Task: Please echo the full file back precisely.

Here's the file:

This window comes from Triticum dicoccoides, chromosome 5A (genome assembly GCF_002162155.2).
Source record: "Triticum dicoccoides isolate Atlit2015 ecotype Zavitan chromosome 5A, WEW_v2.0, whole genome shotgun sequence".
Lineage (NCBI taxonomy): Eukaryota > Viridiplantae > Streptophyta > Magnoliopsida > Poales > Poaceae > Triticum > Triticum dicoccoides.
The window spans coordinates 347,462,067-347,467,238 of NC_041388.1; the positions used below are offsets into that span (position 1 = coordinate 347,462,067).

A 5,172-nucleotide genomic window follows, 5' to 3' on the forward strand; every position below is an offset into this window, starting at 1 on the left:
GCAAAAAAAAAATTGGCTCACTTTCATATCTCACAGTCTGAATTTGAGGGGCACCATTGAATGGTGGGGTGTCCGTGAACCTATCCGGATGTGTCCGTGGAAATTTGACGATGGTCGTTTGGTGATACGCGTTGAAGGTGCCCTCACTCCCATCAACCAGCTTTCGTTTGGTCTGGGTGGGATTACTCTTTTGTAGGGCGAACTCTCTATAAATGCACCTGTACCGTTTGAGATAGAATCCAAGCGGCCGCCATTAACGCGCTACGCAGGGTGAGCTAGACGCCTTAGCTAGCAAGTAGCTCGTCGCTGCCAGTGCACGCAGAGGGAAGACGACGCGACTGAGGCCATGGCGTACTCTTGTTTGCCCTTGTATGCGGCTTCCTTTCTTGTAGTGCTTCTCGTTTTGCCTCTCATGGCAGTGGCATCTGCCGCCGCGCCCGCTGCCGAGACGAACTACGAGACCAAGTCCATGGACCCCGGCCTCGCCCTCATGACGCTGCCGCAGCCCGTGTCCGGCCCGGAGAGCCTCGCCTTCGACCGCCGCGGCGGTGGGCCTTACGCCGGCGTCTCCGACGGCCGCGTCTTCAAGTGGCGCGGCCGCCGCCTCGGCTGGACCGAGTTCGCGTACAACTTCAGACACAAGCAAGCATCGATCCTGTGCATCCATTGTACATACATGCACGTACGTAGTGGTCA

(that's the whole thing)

This window comes from Triticum dicoccoides, chromosome 5A (genome assembly GCF_002162155.2).
Source record: "Triticum dicoccoides isolate Atlit2015 ecotype Zavitan chromosome 5A, WEW_v2.0, whole genome shotgun sequence".
Lineage (NCBI taxonomy): Eukaryota > Viridiplantae > Streptophyta > Magnoliopsida > Poales > Poaceae > Triticum > Triticum dicoccoides.
The window spans coordinates 347,462,067-347,467,238 of NC_041388.1; the positions used below are offsets into that span (position 1 = coordinate 347,462,067).

A 5,172-nucleotide genomic window follows, 5' to 3' on the forward strand; every position below is an offset into this window, starting at 1 on the left:
GCAAAAAAAAAATTGGCTCACTTTCATATCTCACAGTCTGAATTTGAGGGGCACCATTGAATGGTGGGGTGTCCGTGAACCTATCCGGATGTGTCCGTGGAAATTTGACGATGGTCGTTTGGTGATACGCGTTGAAGGTGCCCTCACTCCCATCAACCAGCTTTCGTTTGGTCTGGGTGGGATTACTCTTTTGTAGGGCGAACTCTCTATAAATGCACCTGTACCGTTTGAGATAGAATCCAAGCGGCCGCCATTAACGCGCTACGCAGGGTGAGCTAGACGCCTTAGCTAGCAAGTAGCTCGTCGCTGCCAGTGCACGCAGAGGGAAGACGACGCGACTGAGGCCATGGCGTACTCTTGTTTGCCCTTGTATGCGGCTTCCTTTCTTGTAGTGCTTCTCGTTTTGCCTCTCATGGCAGTGGCATCTGCCGCCGCGCCCGCTGCCGAGACGAACTACGAGACCAAGTCCATGGACCCCGGCCTCGCCCTCATGACGCTGCCGCAGCCCGTGTCCGGCCCGGAGAGCCTCGCCTTCGACCGCCGCGGCGGTGGGCCTTACGCCGGCGTCTCCGACGGCCGCGTCTTCAAGTGGCGCGGCCGCCGCCTCGGCTGGACCGAGTTCGCGTACAACTTCAGACACAAGCAAGCATCGATCCTGTGCATCCATTGTACATACATGCACGTACGTAGTGGTCA